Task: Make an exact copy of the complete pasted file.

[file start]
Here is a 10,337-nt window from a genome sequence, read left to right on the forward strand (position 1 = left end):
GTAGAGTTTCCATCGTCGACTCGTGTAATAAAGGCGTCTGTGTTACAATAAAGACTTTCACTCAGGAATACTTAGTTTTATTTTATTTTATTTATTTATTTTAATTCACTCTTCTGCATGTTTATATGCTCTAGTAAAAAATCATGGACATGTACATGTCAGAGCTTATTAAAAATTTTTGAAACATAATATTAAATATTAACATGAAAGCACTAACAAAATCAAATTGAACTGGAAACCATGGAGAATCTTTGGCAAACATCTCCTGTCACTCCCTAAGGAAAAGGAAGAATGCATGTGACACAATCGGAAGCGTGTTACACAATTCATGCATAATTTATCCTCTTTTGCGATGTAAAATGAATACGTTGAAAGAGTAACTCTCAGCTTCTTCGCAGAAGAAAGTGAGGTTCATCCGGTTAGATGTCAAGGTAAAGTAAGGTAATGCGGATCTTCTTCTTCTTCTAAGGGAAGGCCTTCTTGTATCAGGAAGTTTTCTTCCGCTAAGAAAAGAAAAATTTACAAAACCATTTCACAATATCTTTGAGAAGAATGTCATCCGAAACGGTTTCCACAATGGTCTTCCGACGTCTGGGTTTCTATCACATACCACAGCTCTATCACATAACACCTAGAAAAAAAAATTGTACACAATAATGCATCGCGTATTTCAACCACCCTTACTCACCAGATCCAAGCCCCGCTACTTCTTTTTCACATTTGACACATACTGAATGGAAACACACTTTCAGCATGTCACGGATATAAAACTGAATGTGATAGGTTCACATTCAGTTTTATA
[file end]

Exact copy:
Here is a 10,337-nt window from a genome sequence, read left to right on the forward strand (position 1 = left end):
GTAGAGTTTCCATCGTCGACTCGTGTAATAAAGGCGTCTGTGTTACAATAAAGACTTTCACTCAGGAATACTTAGTTTTATTTTATTTTATTTATTTATTTTAATTCACTCTTCTGCATGTTTATATGCTCTAGTAAAAAATCATGGACATGTACATGTCAGAGCTTATTAAAAATTTTTGAAACATAATATTAAATATTAACATGAAAGCACTAACAAAATCAAATTGAACTGGAAACCATGGAGAATCTTTGGCAAACATCTCCTGTCACTCCCTAAGGAAAAGGAAGAATGCATGTGACACAATCGGAAGCGTGTTACACAATTCATGCATAATTTATCCTCTTTTGCGATGTAAAATGAATACGTTGAAAGAGTAACTCTCAGCTTCTTCGCAGAAGAAAGTGAGGTTCATCCGGTTAGATGTCAAGGTAAAGTAAGGTAATGCGGATCTTCTTCTTCTTCTAAGGGAAGGCCTTCTTGTATCAGGAAGTTTTCTTCCGCTAAGAAAAGAAAAATTTACAAAACCATTTCACAATATCTTTGAGAAGAATGTCATCCGAAACGGTTTCCACAATGGTCTTCCGACGTCTGGGTTTCTATCACATACCACAGCTCTATCACATAACACCTAGAAAAAAAAATTGTACACAATAATGCATCGCGTATTTCAACCACCCTTACTCACCAGATCCAAGCCCCGCTACTTCTTTTTCACATTTGACACATACTGAATGGAAACACACTTTCAGCATGTCACGGATATAAAACTGAATGTGATAGGTTCACATTCAGTTTTATA